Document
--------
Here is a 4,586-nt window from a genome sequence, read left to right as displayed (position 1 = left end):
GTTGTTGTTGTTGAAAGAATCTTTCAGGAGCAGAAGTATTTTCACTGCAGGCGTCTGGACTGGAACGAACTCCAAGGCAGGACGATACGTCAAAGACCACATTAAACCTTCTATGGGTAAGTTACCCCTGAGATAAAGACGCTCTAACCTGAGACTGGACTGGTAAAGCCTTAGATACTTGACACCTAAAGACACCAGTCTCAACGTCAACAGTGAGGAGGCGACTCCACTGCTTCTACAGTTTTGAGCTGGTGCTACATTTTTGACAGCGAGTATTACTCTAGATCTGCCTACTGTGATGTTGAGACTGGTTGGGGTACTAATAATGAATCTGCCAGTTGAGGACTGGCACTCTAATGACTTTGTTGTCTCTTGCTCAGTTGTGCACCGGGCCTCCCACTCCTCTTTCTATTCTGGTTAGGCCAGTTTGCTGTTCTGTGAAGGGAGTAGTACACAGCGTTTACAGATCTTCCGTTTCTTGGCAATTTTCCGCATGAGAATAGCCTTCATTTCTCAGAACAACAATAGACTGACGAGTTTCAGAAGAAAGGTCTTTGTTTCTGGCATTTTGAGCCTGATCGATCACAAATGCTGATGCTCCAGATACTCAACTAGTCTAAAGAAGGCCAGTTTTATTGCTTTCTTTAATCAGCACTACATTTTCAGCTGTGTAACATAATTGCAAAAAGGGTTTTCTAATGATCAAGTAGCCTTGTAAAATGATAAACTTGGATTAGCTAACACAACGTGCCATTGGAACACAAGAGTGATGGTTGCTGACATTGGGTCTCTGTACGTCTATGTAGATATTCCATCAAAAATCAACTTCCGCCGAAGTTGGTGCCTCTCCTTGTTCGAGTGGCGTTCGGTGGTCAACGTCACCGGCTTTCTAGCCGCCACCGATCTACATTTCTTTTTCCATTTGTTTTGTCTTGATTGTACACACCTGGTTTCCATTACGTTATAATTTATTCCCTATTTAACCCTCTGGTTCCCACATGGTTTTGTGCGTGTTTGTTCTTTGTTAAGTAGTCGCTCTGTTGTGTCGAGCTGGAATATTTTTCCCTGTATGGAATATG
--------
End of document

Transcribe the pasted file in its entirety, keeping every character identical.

Here is a 4,586-nt window from a genome sequence, read left to right as displayed (position 1 = left end):
GTTGTTGTTGTTGAAAGAATCTTTCAGGAGCAGAAGTATTTTCACTGCAGGCGTCTGGACTGGAACGAACTCCAAGGCAGGACGATACGTCAAAGACCACATTAAACCTTCTATGGGTAAGTTACCCCTGAGATAAAGACGCTCTAACCTGAGACTGGACTGGTAAAGCCTTAGATACTTGACACCTAAAGACACCAGTCTCAACGTCAACAGTGAGGAGGCGACTCCACTGCTTCTACAGTTTTGAGCTGGTGCTACATTTTTGACAGCGAGTATTACTCTAGATCTGCCTACTGTGATGTTGAGACTGGTTGGGGTACTAATAATGAATCTGCCAGTTGAGGACTGGCACTCTAATGACTTTGTTGTCTCTTGCTCAGTTGTGCACCGGGCCTCCCACTCCTCTTTCTATTCTGGTTAGGCCAGTTTGCTGTTCTGTGAAGGGAGTAGTACACAGCGTTTACAGATCTTCCGTTTCTTGGCAATTTTCCGCATGAGAATAGCCTTCATTTCTCAGAACAACAATAGACTGACGAGTTTCAGAAGAAAGGTCTTTGTTTCTGGCATTTTGAGCCTGATCGATCACAAATGCTGATGCTCCAGATACTCAACTAGTCTAAAGAAGGCCAGTTTTATTGCTTTCTTTAATCAGCACTACATTTTCAGCTGTGTAACATAATTGCAAAAAGGGTTTTCTAATGATCAAGTAGCCTTGTAAAATGATAAACTTGGATTAGCTAACACAACGTGCCATTGGAACACAAGAGTGATGGTTGCTGACATTGGGTCTCTGTACGTCTATGTAGATATTCCATCAAAAATCAACTTCCGCCGAAGTTGGTGCCTCTCCTTGTTCGAGTGGCGTTCGGTGGTCAACGTCACCGGCTTTCTAGCCGCCACCGATCTACATTTCTTTTTCCATTTGTTTTGTCTTGATTGTACACACCTGGTTTCCATTACGTTATAATTTATTCCCTATTTAACCCTCTGGTTCCCACATGGTTTTGTGCGTGTTTGTTCTTTGTTAAGTAGTCGCTCTGTTGTGTCGAGCTGGAATATTTTTCCCTGTATGGAATATG